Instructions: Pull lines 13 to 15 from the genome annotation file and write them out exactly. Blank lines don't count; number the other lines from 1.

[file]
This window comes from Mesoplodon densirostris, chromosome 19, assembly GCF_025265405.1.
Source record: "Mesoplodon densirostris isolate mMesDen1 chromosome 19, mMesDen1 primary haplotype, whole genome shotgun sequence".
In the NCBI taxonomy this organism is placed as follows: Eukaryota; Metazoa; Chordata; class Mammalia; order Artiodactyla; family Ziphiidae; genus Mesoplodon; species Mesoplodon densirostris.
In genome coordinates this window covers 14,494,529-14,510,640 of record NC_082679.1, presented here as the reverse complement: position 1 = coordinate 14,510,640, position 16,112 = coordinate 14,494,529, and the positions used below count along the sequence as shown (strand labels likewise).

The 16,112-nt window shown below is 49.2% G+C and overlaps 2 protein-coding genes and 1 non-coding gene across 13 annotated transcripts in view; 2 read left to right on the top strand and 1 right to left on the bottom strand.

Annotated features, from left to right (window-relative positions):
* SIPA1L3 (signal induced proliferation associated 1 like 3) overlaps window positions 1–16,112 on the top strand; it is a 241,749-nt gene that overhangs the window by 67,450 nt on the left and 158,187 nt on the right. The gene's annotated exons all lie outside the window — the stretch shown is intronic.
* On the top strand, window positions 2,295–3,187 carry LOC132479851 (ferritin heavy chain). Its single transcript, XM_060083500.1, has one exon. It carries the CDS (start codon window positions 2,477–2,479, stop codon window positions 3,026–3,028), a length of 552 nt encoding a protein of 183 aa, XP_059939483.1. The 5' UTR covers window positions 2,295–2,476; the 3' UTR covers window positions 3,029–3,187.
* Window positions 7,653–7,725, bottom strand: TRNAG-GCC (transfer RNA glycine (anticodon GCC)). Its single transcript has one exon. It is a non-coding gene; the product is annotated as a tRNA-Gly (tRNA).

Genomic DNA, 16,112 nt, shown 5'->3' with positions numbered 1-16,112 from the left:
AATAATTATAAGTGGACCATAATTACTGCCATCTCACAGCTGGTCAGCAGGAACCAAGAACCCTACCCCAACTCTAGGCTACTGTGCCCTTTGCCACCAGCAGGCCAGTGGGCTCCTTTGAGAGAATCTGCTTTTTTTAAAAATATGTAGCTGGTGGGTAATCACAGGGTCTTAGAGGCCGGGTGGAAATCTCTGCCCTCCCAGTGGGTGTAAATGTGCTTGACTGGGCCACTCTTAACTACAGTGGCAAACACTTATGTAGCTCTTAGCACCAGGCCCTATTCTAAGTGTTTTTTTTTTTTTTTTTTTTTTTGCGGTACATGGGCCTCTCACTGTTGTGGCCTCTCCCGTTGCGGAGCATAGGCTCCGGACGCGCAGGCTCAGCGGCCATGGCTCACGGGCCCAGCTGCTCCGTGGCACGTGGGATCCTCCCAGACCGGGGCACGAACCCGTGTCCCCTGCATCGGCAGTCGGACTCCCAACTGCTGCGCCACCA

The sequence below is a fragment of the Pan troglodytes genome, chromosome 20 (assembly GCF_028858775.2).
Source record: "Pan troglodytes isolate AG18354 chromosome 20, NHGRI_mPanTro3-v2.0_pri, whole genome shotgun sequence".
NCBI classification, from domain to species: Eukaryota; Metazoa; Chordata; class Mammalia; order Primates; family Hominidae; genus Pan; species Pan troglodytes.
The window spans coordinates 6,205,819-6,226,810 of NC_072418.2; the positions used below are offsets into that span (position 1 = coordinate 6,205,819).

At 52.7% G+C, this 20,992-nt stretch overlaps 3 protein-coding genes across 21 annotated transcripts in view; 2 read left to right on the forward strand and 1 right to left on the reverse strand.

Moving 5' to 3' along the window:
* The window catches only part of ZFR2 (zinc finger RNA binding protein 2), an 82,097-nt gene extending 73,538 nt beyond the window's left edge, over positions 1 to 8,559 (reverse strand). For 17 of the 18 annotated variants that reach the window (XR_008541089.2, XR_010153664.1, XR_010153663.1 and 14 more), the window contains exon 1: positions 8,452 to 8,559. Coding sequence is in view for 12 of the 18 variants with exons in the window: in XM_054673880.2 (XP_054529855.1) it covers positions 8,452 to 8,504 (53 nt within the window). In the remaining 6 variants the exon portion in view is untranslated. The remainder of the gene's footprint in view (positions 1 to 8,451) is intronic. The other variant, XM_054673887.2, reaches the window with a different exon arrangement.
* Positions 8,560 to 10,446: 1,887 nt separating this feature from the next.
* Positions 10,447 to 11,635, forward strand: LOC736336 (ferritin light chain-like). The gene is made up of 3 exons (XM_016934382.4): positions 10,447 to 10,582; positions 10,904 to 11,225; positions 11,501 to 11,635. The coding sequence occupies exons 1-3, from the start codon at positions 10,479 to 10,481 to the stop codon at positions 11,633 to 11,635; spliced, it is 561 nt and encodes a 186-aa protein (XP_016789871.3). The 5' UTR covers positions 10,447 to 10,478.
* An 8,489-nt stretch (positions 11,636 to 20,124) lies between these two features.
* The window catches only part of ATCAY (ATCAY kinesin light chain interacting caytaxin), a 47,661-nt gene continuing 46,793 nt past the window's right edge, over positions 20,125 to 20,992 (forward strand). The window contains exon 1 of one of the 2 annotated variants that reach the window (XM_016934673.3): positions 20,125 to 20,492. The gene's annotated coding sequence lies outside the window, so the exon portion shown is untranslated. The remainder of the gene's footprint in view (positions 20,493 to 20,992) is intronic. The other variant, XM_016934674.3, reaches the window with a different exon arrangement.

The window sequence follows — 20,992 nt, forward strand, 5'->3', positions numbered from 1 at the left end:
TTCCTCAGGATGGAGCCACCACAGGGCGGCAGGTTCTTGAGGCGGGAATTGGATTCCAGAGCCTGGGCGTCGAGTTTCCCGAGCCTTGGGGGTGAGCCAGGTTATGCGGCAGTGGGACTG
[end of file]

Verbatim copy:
Source record: "Pan troglodytes isolate AG18354 chromosome 20, NHGRI_mPanTro3-v2.0_pri, whole genome shotgun sequence".
NCBI classification, from domain to species: Eukaryota; Metazoa; Chordata; class Mammalia; order Primates; family Hominidae; genus Pan; species Pan troglodytes.
The window spans coordinates 6,205,819-6,226,810 of NC_072418.2; the positions used below are offsets into that span (position 1 = coordinate 6,205,819).